Aspartame (Equal, NutraSweet and Canderel) was discovered in 1965 by James M. Schlatter, a chemist working for G.D. Searle & Company. Schlatter had synthesized aspartame in the course of producing an antiulcer drug candidate. He accidentally discovered its sweet taste when he licked his finger, which had become contaminated with aspartame, to lift up a piece of paper.

Sucralose (Splenda) was discovered in 1989 by scientists from Tate & Lyle, working with researchers Leslie Hough and Shashikant Phadnis at Queen Elizabeth College (now part of King’s College London). While researching ways to use sucrose as a chemical intermediate in non-traditional areas, Phadnis was told to test a chlorinated sugar compound. Phadnis thought that Hough asked him to taste it, so he did. He found the compound to be exceptionally sweet.

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In Over My Head

*sigh*

I’ve been particularly demotivated lately, but I finally decided to start figuring out how to develop an app for Mac and pretty quickly realized I’m in way over my head here. Xcode is a completely alien development environment for me, the Mac development style involves the use of Objective-C and Cocoa and other things that are somewhat distant from the Windows-based technologies I have learned, and it’s been so long since I last learned a whole new paradigm that I’m having trouble getting started.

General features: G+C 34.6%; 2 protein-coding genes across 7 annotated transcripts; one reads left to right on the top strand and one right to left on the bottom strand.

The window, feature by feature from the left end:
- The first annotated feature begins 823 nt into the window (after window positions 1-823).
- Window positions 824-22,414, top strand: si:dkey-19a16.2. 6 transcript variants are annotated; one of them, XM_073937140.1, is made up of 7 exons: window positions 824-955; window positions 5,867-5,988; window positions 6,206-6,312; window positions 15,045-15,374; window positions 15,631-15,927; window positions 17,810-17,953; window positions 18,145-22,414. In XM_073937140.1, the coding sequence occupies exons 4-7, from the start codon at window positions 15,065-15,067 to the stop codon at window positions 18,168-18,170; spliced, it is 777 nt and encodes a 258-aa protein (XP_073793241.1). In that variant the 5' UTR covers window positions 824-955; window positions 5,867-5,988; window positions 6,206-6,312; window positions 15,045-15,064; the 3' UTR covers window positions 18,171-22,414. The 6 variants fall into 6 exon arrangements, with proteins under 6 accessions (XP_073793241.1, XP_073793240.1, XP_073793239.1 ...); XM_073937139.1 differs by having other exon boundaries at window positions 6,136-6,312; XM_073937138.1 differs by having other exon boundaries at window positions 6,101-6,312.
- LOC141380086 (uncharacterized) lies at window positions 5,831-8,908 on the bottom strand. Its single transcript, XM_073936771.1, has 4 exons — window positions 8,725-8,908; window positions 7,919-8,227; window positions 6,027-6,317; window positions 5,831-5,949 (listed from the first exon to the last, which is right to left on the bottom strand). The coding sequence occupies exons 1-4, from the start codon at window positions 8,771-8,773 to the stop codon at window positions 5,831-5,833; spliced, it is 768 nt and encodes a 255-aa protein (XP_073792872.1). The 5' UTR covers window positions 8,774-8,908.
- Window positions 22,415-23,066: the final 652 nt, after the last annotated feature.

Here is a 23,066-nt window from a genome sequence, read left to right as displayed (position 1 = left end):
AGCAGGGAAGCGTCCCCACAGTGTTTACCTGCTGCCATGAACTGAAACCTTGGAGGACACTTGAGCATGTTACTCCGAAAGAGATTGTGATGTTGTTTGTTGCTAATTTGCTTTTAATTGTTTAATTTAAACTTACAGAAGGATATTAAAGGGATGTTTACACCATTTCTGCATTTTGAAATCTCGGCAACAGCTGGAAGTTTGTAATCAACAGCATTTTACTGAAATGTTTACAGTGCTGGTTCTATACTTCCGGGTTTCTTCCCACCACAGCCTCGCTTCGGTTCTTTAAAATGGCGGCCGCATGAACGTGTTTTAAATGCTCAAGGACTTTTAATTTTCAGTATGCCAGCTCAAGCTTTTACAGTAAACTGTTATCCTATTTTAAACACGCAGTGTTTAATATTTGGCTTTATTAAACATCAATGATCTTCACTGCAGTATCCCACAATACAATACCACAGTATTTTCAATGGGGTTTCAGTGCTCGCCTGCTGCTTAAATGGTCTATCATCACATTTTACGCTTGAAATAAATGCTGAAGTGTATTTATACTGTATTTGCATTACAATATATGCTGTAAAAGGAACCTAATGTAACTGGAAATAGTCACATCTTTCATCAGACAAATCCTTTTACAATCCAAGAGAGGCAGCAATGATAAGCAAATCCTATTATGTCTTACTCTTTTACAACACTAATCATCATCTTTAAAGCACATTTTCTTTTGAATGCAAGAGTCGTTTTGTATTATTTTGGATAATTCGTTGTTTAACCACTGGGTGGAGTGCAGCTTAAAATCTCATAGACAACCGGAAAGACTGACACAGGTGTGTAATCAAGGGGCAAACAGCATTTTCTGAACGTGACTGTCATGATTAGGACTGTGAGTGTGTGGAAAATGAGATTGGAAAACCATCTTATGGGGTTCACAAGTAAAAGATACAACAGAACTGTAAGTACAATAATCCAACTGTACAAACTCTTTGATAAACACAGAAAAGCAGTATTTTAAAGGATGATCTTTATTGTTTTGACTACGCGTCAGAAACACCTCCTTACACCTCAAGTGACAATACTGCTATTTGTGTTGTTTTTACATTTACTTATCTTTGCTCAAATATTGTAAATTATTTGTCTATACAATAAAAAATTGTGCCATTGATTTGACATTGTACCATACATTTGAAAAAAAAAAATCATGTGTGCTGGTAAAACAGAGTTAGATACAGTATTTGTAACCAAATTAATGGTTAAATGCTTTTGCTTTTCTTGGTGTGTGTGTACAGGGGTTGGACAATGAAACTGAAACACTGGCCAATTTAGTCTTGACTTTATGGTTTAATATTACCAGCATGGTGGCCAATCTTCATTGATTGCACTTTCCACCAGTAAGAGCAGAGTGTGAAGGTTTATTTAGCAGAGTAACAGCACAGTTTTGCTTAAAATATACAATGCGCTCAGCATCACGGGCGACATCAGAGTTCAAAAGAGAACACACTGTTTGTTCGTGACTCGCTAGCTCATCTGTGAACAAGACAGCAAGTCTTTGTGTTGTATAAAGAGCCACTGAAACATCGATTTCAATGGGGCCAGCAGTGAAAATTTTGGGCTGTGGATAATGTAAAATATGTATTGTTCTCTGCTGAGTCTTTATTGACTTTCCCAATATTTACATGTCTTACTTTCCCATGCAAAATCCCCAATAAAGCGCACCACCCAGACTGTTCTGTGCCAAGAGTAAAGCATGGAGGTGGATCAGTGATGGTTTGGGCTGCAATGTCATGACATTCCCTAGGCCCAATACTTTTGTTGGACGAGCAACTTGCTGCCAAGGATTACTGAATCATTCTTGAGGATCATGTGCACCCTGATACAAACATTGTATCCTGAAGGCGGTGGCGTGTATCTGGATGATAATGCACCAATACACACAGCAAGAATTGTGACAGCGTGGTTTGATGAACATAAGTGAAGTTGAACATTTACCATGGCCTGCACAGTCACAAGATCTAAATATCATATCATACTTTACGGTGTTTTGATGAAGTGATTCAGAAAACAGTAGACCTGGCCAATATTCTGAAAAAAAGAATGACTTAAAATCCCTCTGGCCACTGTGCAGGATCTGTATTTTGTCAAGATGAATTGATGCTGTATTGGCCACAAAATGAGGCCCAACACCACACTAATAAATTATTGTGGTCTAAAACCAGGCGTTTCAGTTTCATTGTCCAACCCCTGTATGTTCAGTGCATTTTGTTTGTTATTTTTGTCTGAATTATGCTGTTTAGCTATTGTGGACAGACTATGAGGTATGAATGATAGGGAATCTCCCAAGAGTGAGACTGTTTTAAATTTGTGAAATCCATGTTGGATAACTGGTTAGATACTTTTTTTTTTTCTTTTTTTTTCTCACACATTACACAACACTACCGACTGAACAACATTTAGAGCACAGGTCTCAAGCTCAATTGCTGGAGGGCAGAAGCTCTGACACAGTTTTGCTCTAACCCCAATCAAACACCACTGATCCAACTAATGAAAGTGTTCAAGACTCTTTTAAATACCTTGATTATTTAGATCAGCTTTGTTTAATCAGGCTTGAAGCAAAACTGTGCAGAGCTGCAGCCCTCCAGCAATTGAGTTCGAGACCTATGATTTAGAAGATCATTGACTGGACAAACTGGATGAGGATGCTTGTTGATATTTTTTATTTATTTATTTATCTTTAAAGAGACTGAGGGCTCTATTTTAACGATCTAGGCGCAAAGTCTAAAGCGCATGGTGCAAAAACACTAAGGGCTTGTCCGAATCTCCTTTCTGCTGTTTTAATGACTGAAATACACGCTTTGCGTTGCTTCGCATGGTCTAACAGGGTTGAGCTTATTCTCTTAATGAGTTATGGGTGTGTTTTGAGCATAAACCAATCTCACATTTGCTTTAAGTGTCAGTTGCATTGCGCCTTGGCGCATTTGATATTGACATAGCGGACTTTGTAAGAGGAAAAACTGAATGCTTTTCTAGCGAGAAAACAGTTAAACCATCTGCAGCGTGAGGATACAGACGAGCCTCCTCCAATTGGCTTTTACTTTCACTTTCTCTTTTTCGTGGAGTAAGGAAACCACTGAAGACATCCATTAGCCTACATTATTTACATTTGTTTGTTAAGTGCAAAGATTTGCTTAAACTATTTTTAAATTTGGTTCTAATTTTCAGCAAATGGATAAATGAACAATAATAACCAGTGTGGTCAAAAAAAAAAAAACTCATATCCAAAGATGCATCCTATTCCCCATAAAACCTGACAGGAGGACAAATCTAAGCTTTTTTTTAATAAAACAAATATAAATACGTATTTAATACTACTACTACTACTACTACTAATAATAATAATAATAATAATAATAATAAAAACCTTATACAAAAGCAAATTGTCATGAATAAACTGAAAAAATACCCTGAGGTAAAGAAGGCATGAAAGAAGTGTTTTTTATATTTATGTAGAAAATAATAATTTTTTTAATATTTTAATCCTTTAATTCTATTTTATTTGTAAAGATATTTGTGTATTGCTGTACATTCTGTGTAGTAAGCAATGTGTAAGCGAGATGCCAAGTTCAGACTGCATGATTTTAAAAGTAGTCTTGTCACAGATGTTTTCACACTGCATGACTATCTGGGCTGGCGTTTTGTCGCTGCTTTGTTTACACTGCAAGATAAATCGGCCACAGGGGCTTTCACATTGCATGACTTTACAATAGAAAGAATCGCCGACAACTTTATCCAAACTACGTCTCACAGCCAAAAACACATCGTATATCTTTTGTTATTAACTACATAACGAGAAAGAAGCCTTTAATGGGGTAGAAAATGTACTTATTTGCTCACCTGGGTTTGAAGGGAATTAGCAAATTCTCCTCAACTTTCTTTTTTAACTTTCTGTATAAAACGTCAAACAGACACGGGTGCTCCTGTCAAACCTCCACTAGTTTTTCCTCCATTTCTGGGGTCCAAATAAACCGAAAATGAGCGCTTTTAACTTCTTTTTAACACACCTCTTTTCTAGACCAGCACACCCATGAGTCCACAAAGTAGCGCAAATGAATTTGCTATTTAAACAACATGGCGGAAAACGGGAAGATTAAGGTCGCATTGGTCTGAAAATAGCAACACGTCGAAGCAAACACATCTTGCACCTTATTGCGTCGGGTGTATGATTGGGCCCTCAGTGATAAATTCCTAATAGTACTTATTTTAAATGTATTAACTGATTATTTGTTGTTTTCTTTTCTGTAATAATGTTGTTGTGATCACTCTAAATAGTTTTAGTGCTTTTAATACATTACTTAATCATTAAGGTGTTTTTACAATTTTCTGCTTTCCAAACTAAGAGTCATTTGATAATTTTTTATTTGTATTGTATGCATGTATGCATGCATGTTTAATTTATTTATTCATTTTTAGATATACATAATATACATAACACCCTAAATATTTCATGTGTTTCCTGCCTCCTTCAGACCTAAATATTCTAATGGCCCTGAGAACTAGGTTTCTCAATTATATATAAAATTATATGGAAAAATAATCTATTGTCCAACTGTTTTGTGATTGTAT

I suppose the best thing to do at this point is probably to get a book. So this goes on hold until I get to the library. The good news is the library does have a good number (~21) of books on the topics of Objective-C and Cocoa!

Monday and Wednesday I have a block of 1 hour 45 minutes between two afternoon math classes near the library in the afternoon. Hmm…

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Microsoft OneNote 2007 randomly creates shortcuts